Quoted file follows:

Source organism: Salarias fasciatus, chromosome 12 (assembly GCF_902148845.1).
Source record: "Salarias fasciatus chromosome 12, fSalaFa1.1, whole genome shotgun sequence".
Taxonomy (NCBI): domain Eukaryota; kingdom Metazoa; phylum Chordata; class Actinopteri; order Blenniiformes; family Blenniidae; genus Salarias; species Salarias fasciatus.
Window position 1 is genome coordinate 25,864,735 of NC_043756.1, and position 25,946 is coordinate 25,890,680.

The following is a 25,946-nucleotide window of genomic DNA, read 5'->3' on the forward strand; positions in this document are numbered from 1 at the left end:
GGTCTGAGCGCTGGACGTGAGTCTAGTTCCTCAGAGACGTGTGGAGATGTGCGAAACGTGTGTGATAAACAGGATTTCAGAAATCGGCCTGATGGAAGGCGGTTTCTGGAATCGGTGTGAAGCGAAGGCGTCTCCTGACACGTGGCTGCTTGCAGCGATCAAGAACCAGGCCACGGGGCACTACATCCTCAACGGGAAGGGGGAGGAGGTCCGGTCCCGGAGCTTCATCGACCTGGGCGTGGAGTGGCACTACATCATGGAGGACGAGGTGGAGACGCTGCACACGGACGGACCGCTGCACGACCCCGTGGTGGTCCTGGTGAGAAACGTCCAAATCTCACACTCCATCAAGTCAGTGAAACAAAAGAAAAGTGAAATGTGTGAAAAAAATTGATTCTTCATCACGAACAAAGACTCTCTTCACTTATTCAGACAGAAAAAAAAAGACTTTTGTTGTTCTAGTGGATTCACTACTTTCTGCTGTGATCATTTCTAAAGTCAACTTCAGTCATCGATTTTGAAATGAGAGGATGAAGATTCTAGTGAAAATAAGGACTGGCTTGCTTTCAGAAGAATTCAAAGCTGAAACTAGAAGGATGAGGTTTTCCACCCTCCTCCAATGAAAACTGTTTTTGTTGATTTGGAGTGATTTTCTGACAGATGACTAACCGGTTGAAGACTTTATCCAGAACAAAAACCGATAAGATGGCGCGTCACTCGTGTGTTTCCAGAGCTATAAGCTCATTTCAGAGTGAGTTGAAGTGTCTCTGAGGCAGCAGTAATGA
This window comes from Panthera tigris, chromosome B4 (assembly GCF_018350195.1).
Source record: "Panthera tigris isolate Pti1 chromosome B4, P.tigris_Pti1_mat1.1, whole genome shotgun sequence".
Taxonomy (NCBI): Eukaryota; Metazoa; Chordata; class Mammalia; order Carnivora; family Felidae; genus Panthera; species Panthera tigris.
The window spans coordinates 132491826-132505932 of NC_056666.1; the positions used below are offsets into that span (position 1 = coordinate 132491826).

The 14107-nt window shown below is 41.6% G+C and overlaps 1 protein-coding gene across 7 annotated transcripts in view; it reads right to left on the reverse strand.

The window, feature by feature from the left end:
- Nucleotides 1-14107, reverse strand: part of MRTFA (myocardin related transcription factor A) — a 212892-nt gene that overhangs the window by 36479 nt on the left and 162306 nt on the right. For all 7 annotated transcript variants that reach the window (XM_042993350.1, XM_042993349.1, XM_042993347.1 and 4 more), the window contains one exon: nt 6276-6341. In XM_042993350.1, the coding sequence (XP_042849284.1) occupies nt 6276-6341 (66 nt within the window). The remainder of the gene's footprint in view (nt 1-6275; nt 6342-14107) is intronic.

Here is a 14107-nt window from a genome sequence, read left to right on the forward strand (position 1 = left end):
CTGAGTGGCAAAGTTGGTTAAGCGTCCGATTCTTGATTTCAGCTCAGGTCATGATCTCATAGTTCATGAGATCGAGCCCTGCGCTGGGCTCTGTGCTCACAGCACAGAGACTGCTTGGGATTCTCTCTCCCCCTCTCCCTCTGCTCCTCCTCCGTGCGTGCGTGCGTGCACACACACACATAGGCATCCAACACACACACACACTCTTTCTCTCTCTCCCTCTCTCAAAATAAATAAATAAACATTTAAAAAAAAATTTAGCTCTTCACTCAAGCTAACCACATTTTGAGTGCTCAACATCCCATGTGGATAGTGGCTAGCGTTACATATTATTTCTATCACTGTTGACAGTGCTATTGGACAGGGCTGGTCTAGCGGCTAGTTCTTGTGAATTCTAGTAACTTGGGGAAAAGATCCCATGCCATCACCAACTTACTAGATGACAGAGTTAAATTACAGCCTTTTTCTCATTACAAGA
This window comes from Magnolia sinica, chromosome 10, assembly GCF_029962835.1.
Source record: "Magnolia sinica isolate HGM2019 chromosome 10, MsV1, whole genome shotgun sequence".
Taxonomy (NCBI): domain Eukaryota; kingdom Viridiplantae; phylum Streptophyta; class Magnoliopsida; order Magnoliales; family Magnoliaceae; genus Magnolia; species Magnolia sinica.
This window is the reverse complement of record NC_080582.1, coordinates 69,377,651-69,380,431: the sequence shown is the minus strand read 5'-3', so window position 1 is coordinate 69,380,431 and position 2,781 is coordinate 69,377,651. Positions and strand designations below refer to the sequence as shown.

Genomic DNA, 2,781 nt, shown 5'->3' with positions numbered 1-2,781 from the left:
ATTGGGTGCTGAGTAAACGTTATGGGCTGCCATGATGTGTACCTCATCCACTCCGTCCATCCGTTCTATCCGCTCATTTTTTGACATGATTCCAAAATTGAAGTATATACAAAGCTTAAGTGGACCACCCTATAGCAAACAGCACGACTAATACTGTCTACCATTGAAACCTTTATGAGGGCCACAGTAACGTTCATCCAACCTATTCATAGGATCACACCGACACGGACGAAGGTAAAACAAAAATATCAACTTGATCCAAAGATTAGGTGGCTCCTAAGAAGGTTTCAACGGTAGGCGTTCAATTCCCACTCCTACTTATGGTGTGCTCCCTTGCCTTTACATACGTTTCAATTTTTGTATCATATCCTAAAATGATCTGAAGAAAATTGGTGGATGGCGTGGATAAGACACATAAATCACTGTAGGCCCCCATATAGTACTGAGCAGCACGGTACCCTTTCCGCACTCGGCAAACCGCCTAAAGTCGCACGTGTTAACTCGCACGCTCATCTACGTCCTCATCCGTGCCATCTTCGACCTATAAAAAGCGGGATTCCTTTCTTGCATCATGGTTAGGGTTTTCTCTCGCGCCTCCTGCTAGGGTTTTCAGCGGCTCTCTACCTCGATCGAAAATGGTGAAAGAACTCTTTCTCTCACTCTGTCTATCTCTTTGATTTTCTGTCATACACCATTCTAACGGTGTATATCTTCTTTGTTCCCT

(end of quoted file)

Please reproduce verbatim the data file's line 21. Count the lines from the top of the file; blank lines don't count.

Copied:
ATTGGGTGCTGAGTAAACGTTATGGGCTGCCATGATGTGTACCTCATCCACTCCGTCCATCCGTTCTATCCGCTCATTTTTTGACATGATTCCAAAATTGAAGTATATACAAAGCTTAAGTGGACCACCCTATAGCAAACAGCACGACTAATACTGTCTACCATTGAAACCTTTATGAGGGCCACAGTAACGTTCATCCAACCTATTCATAGGATCACACCGACACGGACGAAGGTAAAACAAAAATATCAACTTGATCCAAAGATTAGGTGGCTCCTAAGAAGGTTTCAACGGTAGGCGTTCAATTCCCACTCCTACTTATGGTGTGCTCCCTTGCCTTTACATACGTTTCAATTTTTGTATCATATCCTAAAATGATCTGAAGAAAATTGGTGGATGGCGTGGATAAGACACATAAATCACTGTAGGCCCCCATATAGTACTGAGCAGCACGGTACCCTTTCCGCACTCGGCAAACCGCCTAAAGTCGCACGTGTTAACTCGCACGCTCATCTACGTCCTCATCCGTGCCATCTTCGACCTATAAAAAGCGGGATTCCTTTCTTGCATCATGGTTAGGGTTTTCTCTCGCGCCTCCTGCTAGGGTTTTCAGCGGCTCTCTACCTCGATCGAAAATGGTGAAAGAACTCTTTCTCTCACTCTGTCTATCTCTTTGATTTTCTGTCATACACCATTCTAACGGTGTATATCTTCTTTGTTCCCT